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  • RMweb Gold

Some people have bigger imaginations than the rest of us, and the energy and skills to turn their ideas into something special. This is surely one such. Magnificent. 

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I forgot about track, that is a colossal task and an art of its own that Keith Armes was tremendously generous and helpful with.

 

He looked over a great deal of track plans from many sources with me before we decided on the final plan. There are many double slips, scissors, crossovers on this layout - here are some of the most complex made up and placed in no particular order - all of these are individual pieces.

 

All of the track is hand made from scratch and all the points are fully functional, electrically tested too.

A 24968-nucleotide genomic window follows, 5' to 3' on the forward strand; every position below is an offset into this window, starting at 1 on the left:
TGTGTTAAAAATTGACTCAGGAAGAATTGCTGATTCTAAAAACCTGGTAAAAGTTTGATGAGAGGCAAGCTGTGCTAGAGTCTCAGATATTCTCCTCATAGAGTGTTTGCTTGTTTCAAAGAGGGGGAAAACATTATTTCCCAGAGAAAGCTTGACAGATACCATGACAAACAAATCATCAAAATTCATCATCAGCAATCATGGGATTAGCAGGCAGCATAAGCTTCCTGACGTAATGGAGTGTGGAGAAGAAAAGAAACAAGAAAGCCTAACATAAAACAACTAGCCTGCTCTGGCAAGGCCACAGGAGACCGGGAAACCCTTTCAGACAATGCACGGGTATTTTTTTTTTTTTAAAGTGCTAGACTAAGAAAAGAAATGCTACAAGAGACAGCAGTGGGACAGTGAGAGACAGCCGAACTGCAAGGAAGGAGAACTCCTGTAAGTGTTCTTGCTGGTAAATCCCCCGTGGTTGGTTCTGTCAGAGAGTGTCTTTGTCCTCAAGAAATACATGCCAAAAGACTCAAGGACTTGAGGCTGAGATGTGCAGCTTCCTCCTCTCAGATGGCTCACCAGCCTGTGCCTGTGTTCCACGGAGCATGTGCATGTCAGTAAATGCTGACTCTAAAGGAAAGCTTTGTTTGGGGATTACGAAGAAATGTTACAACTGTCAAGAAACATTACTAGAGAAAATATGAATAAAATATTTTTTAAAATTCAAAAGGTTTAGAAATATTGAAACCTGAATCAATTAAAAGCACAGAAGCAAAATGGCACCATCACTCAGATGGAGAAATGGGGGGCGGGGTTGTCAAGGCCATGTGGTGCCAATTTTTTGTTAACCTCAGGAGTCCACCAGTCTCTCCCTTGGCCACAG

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Edited by garygfletcher
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4 hours ago, Compound2632 said:

Amazing. For inspiration, though I'm sure you're familiar with it:

 

1655888616_StPancrasfromthePentonvilleRoadcompressed.jpg.d456f522269b6e362317566dbd4c6f16.jpg

A view of St Pancras from (approximately) the position occupied by Keen House, the Model Railway Club's headquarters, for the last 60 years - and home for Copenhagen Fields for the last 30 plus!

 

Edited by bécasse
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2 minutes ago, bécasse said:

A view of St Pancras from (approximately) the position occupied by Keen House, the Model Railway Club's headquarters, for the last 60 years.

 

It was evidently inhabited by kindred spirits in the 1880s when John O'Connor painted this, judging by their inability to throw anything away.